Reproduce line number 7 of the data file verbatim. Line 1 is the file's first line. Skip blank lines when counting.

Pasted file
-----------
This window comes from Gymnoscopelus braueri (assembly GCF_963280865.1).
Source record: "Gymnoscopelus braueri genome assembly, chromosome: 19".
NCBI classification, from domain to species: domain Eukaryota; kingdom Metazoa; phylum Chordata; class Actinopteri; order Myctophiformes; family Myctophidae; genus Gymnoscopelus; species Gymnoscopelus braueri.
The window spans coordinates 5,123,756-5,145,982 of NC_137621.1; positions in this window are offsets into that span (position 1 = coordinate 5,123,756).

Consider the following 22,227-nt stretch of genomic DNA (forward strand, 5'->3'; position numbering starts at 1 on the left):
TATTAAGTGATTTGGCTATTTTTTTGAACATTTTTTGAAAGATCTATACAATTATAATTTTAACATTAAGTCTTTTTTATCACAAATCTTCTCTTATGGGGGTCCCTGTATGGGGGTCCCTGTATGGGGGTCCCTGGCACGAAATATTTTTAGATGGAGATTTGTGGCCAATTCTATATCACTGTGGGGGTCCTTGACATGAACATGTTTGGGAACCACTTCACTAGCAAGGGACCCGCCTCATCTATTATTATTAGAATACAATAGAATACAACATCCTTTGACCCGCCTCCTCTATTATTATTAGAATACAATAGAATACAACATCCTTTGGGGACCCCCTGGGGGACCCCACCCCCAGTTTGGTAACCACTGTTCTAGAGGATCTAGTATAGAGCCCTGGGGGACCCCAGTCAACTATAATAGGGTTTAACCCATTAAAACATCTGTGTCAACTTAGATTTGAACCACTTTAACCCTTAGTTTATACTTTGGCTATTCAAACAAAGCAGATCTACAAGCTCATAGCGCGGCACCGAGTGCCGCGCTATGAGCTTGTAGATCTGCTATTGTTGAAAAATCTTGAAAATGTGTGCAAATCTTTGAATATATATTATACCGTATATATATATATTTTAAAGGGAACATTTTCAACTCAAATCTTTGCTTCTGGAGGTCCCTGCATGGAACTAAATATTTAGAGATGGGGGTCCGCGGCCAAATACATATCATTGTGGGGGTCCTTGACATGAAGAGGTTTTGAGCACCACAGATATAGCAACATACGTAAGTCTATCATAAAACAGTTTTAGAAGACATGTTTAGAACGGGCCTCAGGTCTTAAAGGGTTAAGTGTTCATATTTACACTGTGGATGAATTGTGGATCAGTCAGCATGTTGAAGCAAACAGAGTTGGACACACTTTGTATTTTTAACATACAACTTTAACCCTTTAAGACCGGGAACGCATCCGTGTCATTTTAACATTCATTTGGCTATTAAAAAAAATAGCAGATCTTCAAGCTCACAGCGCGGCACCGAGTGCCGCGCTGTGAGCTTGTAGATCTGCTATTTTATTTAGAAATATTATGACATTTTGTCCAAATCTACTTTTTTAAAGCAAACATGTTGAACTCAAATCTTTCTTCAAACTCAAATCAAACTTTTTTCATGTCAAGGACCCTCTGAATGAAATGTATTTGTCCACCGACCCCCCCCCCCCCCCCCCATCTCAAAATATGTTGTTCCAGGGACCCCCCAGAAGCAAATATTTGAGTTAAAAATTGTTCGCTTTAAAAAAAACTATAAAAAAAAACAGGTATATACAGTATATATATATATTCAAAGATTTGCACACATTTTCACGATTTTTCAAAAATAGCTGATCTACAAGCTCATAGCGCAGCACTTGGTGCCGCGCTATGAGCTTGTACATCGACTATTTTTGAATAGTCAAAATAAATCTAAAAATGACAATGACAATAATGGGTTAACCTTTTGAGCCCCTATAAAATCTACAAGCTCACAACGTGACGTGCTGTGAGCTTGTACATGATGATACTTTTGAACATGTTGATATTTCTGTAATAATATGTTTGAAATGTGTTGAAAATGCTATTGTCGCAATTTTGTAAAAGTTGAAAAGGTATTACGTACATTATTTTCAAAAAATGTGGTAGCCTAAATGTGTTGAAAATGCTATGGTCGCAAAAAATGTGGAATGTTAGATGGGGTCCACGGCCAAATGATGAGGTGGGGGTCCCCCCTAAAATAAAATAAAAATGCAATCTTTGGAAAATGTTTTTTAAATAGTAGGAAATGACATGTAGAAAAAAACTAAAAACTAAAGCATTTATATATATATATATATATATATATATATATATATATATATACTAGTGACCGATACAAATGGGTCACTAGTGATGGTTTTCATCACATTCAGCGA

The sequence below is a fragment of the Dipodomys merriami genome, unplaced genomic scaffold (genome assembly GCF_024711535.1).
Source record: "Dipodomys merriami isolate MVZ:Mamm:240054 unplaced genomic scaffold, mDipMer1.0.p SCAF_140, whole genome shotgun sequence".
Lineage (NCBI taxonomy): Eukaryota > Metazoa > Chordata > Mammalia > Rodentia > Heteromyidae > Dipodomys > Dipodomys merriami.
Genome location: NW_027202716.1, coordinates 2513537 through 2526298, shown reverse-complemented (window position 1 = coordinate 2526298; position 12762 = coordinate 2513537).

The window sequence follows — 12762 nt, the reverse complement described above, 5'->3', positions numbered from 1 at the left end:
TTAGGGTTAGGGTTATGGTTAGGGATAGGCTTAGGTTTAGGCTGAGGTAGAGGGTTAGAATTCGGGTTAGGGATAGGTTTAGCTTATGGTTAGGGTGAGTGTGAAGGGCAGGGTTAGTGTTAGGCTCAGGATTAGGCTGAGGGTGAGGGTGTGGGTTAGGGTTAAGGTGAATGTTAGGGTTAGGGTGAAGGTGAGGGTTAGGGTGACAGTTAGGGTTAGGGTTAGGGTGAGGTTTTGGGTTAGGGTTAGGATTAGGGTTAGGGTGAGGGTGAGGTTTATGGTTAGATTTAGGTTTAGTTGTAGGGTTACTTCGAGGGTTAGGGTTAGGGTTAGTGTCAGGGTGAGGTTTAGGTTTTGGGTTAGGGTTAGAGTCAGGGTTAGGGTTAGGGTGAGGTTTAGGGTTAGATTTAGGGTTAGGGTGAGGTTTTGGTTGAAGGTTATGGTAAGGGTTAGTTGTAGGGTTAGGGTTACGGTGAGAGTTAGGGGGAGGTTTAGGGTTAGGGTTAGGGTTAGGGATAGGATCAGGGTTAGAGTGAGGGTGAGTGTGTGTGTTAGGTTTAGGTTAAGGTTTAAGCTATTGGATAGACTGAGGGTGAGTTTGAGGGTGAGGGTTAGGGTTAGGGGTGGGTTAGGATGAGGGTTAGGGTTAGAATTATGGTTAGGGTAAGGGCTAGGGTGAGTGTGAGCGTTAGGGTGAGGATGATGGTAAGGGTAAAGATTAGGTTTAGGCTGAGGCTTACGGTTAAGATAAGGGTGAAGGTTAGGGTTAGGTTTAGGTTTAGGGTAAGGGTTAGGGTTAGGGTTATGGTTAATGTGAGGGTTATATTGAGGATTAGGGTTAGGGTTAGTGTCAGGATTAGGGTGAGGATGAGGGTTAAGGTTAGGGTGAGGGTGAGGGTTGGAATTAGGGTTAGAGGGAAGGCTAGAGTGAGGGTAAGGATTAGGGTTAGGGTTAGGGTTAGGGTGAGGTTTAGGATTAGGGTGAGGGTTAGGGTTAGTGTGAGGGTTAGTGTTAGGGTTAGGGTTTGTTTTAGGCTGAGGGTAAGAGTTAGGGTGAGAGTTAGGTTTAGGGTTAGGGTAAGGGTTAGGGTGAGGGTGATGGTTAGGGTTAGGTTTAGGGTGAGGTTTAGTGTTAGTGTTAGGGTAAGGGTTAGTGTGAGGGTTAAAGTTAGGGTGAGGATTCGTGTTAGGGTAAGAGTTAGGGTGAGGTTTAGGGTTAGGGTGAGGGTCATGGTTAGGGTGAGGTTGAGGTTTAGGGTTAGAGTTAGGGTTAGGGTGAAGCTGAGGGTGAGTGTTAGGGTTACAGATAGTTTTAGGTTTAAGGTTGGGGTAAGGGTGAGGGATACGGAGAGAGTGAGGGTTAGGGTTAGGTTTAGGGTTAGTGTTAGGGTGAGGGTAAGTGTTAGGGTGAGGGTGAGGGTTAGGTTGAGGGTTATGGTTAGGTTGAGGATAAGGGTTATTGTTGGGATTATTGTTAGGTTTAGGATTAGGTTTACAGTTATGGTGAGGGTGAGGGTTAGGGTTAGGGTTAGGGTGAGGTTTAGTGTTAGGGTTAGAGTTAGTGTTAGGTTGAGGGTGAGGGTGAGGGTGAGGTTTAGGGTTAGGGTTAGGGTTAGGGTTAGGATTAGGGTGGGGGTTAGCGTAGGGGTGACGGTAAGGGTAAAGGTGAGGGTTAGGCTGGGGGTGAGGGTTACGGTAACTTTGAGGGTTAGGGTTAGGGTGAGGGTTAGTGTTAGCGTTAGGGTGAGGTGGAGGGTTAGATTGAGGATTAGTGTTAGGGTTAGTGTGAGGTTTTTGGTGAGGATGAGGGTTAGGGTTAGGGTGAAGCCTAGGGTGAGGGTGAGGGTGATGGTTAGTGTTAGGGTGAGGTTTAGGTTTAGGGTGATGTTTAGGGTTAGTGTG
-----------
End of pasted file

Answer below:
The sequence below is a fragment of the Dipodomys merriami genome, unplaced genomic scaffold (genome assembly GCF_024711535.1).